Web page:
One day Bill [Hamling] asked me to fill in as bartender for a party he was throwing in his rec room the next week. The party was a rousing success, but I noticed a man standing quietly in a corner who didn’t talk much to the people there. It turned out that he’d worked with Bill when they had both been employed by a publishing company in a North Side suburb. He was a would-be cartoonist Bill said, and had self-published a book of his own cartoons titled Chicago, That Toddling Town. As a favor Bill had bought several of his cartoons for Imagination, though he never planned to publish them. I think I poured a beer for the man and promptly forgot him.

That was the first time I met Hugh Hefner, though it wouldn’t be the last.

That portrait of Hefner as nerdy wallflower goes on to underpin as subtext all the subsequent encounters that Robinson chronicles.

Of course, Robinson’s own sharp perceptions and portraiture talents are trained on no figure more intently than on himself. His dissection of his neuroses and fumbling attempts to break through the constraints of psyche and society are unsparing.

My self-esteem was rapidly sinking, and there was nobody in whom I could confide, nobody who could offer real-life advice. I was on my own, and if I didn’t do something I would go off a bridge, as Tyler Clementi was to do generations later.

I had to bite the bullet and do what I knew had to be done. I didn’t succeed, but in the process I managed to fuck up the lives of two other people.

This fraught, dangerous, frustrating, yet ultimately triumphant journey — “My life changed in an instant; it was like slamming a door . . . I had been leading two lives for years and now one of them was abruptly dead” — is the prickly armature on which Robinson hangs all the other marvelous, colorful incidents of his rich life. It’s a brave display whose antithetical components merge into one organic vision of a life deeply fulfilled.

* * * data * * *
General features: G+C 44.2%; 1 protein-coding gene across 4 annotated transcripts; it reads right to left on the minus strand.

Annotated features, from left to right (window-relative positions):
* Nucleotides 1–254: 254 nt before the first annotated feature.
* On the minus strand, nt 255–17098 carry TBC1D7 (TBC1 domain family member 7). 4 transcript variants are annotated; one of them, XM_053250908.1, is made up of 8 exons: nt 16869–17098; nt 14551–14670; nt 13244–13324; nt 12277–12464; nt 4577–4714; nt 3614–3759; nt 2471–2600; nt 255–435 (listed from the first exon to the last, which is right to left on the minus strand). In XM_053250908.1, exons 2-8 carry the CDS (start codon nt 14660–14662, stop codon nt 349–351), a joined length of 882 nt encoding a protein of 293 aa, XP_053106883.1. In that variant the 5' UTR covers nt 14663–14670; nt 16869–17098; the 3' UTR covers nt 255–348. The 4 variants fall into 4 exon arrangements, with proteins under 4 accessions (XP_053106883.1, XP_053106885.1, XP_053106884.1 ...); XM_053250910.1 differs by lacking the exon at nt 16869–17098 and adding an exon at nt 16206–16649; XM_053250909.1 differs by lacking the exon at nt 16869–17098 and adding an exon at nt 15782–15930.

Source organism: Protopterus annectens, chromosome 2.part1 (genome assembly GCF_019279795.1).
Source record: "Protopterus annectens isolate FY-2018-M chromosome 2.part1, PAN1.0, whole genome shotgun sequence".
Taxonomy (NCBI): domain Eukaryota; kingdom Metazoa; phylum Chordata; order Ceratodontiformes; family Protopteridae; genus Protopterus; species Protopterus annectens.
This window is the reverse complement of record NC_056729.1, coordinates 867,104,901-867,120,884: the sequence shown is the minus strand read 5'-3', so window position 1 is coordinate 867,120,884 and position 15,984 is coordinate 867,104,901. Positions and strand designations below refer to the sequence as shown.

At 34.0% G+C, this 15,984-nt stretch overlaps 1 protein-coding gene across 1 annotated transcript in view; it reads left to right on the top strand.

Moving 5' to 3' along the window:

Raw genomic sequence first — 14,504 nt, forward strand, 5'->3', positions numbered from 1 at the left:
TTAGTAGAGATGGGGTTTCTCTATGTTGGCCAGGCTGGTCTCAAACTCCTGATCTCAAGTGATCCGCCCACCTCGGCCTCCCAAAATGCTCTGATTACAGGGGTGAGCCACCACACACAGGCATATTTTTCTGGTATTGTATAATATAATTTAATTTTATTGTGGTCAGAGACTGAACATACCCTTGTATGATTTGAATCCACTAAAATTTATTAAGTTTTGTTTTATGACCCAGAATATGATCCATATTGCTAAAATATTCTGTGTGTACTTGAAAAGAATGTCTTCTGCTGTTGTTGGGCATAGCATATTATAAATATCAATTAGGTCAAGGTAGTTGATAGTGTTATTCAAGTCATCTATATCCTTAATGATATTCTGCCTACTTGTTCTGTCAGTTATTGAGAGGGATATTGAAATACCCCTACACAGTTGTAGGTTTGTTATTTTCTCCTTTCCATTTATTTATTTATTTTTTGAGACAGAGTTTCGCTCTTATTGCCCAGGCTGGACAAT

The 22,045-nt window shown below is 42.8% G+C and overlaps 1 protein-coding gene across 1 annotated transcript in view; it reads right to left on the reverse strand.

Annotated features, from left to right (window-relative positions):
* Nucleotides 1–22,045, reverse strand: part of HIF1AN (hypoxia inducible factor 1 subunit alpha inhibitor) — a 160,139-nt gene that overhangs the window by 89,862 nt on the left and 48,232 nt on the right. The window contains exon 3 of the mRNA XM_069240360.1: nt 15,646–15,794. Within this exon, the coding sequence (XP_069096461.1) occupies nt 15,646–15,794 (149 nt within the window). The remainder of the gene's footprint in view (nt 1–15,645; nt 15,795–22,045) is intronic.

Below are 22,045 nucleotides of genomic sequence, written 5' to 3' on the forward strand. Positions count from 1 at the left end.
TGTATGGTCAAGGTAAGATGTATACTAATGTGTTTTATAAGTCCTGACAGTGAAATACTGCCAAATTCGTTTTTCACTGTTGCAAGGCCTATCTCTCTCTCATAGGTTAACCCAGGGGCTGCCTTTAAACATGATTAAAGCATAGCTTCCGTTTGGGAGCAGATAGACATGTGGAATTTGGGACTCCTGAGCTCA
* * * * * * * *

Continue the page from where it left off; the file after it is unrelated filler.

* * *

The most apt comparison I believe I can make after finishing Samuel Delany’s In Search of Silence is to reading Philip K. Dick’s equally massive omnium-gatherum, Exegesis, his graphomaniacal attempt to derive sense from a mystical experience he underwent. Both reading experiences are tantamount to undergoing telepathic overload from tapping into the stream of consciousness — never meant to be overheard — of a unique genius whose mind is roiled by a million different concerns, topics, themes, emotions, accomplishments, insights, and dreams.

But conversely, there is a major difference between the two men and the two books that is best encapsulated in a famous quote from Salvador Dalí: “The only difference between me and a madman is that I am not mad.” (Alternatively: “The difference between me and a madman is the madman thinks that he is sane. I know that I am mad.”) The “madman” of course would be helpless, hapless Dick, while his “sane” counterpart is competent, composed Delany. In Dick’s case, his copious text is an almost involuntary response to the incomprehensible world, an attempt to master chaos and distance himself from it, while Delany’s journals are a very deliberate and willed attempt to chronicle and internalize the beckoning world and to write himself into a higher resolution of being.

Whether my comparison holds up or not, the reader of Delany’s project is certainly in for a wild ride through a torrential landscape of autobiography, drafts of fiction, essays, correspondence, travelogues, pornographic fantasies, word portraits of friends and strangers, intellectual experiments such as the creation of an artificial language, and literary criticism.

Much of the book’s success has to be credited to the masterful work by editor Kenneth R. James. His general introduction is a concise history of the author, his materials, and Delany’s place in the canon. Then, with each section of the book, James provides more guidance, setting the historical context for what we are about to read, highlighting the most interesting bits, and explaining his curatorial decisions.

Delany began annotating his own existence at the age of fifteen and continued for decades, though this present volume culls from only roughly twelve years of notebooks. But it’s enough to chart the development of a nonpareil mind and talent in greater depth than even Delany’s previously published autobiographical works.

From 1957, the very first notebook — presented only in an appendix, due to some slight doubt as to its chronological provenance — opens with fifteen-year-old Delany’s “Outline for ‘Great American Novel.’ ” This far-from-standard-adolescent presumption and preoccupation is typical of the whole project. That Delany would see his first novel, The Jewels of Aptor, published when he was only twenty is foreshadowed by the wealth of literary experiments and the developing esthetic sensibilities on display here. Whether he is cultivating his novelist’s ear by recording public conversations, scribbling story fragments and titles, or tossing off doggerel –“Lateday sadness / melting madness / to recapture / morning rapture” — Delany is ever awash in a welter of language.